That means we have to start getting real—with ourselves and our partners.
You know what we do that doesn’t get us very far in our relationships?
We make covert agreements and have covert expectations of others. Pay attention here, it’s a good one.
So what are covert agreements and expectations?
They’re essentially the unspoken agreements and expectations we have of the relationship and our partners—they’re agreements we haven’t *actually* made, yet we expect them to be met. (You see how this is getting tricky already?!) Now, we can make covert agreements with just about anyone; it doesn’t just show up in our romantic relationships:
“If I work really hard and put in overtime, my boss will notice and I will get a bonus.”
“If I massage your feet and make you dinner, we will have sex later.”
“If I go on this date with you, you will pay for dinner.”
“It’s the weekend, you will let me sleep in.”
“If I stay up with the baby tonight, you’ll stay up with her next time.”
These are some classic examples of covert expectations and agreements we have, but what happens when they get a bit more in-depth? What happens when our agreements involve our love languages, triggers and unhealed wounds?
As you’ve probably experienced before, you get let down, disappointed and frustrated.
Sometimes you begin to question whether the other person even cares or loves you; maybe you wonder how they could POSSIBLY think that what they’re doing is “fair.”
When we make covert agreements we really set ourselves and our relationships up for major miscommunications and misunderstandings, which then, often lead us to feeling disconnected and like we’re failing in our relationships. It creates an opportunity for conflict which can often lead us further away from one another.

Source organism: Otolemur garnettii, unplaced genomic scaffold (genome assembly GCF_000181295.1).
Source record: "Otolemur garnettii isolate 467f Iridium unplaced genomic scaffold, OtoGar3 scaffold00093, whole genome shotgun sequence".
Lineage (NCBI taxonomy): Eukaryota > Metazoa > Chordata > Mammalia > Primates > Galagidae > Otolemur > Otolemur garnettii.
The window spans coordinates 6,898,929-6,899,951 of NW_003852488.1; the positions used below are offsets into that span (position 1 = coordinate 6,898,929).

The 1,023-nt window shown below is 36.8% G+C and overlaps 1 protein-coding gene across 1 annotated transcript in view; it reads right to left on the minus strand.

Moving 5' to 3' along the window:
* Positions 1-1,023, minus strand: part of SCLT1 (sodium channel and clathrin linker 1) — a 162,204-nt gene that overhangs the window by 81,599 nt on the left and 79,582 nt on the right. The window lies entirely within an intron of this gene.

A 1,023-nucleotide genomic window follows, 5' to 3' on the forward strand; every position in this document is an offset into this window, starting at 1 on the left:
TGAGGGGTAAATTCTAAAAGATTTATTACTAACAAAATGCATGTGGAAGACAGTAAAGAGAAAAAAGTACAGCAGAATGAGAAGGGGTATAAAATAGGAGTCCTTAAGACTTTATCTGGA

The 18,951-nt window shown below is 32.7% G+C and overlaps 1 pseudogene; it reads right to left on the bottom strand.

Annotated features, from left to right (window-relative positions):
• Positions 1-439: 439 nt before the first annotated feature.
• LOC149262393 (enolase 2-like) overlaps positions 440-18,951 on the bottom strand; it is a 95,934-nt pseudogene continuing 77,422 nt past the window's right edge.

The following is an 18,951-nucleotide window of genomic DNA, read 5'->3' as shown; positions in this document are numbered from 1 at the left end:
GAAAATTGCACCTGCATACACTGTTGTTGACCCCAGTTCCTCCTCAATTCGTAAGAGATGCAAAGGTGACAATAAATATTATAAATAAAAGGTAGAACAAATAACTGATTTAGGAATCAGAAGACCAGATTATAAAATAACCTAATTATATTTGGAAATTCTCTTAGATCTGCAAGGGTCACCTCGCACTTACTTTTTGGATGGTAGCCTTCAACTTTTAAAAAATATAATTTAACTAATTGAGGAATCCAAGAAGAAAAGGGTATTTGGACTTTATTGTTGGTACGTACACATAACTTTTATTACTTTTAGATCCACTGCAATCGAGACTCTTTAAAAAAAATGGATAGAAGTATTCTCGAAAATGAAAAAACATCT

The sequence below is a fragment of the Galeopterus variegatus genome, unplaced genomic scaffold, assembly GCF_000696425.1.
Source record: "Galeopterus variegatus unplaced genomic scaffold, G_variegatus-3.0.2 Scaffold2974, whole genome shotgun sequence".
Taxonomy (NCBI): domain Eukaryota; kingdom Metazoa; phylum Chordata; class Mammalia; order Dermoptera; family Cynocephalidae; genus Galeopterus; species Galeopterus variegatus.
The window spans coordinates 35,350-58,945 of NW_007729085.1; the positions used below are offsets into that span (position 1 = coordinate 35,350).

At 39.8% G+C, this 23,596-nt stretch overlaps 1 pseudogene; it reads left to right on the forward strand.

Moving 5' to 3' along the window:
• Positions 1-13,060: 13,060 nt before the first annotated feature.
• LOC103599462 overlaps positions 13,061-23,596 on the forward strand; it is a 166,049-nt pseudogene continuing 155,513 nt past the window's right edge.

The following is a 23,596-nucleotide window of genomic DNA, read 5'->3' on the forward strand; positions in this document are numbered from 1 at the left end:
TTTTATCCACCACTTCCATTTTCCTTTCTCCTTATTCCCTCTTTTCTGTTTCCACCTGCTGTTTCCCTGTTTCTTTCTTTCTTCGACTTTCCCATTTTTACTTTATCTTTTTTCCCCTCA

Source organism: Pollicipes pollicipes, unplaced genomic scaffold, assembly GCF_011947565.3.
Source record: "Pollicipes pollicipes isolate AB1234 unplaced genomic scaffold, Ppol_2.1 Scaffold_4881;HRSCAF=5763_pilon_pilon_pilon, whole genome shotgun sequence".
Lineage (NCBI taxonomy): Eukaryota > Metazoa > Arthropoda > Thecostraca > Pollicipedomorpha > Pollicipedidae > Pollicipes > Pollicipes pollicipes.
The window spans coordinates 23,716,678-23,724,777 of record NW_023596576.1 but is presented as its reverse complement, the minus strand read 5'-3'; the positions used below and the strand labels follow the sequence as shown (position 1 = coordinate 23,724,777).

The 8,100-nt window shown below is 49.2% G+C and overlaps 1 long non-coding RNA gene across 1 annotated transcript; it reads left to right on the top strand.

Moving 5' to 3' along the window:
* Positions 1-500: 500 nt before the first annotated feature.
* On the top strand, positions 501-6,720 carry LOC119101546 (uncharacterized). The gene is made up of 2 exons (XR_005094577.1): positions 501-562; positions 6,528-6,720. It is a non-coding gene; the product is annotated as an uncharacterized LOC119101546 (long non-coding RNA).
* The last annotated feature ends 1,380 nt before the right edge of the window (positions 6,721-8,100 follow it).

So where do we start and what can we do differently?
This really does take, what will first feel like, over communication. Part of shifting out of this space is shifting towards clear and concise agreements where both parties are essentially consenting.
We can only do this when we’re clear on what it is we need and expect and what the other person needs and expects, too.
That means we have to get real with ourselves. It means we have to be willing to address and label what it is we need in order to feel loved, respected, honored and supported. It means that we challenge ourselves away from the things that keep us internalizing things, staying quiet and silently hoping for different outcomes.
Too many people get caught in the space of hoping for different outcomes, hoping that their partner will be able to mind read and “just do it” (and...get it right).
Unfortunately, that’s just now how it works.
Take a few moments to think about where in your relationships you feel let down. Identify where you wish your partner (or any relationship) would do things differently.
What expectations do you have of your partner, friends, employer, employees, or family? Have you voiced those expectations or kept them silent?
- Write out five expectations you generally have every week. Some may be fairly simple and straightforward and others may be far more complex.
- Once you’ve done that you get to share those expectations and agreements with the other (fun, I know!)
- Find a time to tell the other person what your covert agreements have been and that you’re working on being clear with expectations.
- Ask them to do the same so that you both have a better shot at fulfilling on them.
Some expectations will be easy to meet, while others may not be something that you or they will agree to (that’s totally okay). It just creates a space to have a conversation around those agreements and shift the expectations.
Moving covert agreements out into the open isn’t just about getting all of our expectations met. We get checked sometimes, for sure. But it opens up space in order for us to have the conversations that create clarity and understanding. It’s such a great move in the right direction. Try it this week!
Originally posted on Mindful Marriage & Family Therapy.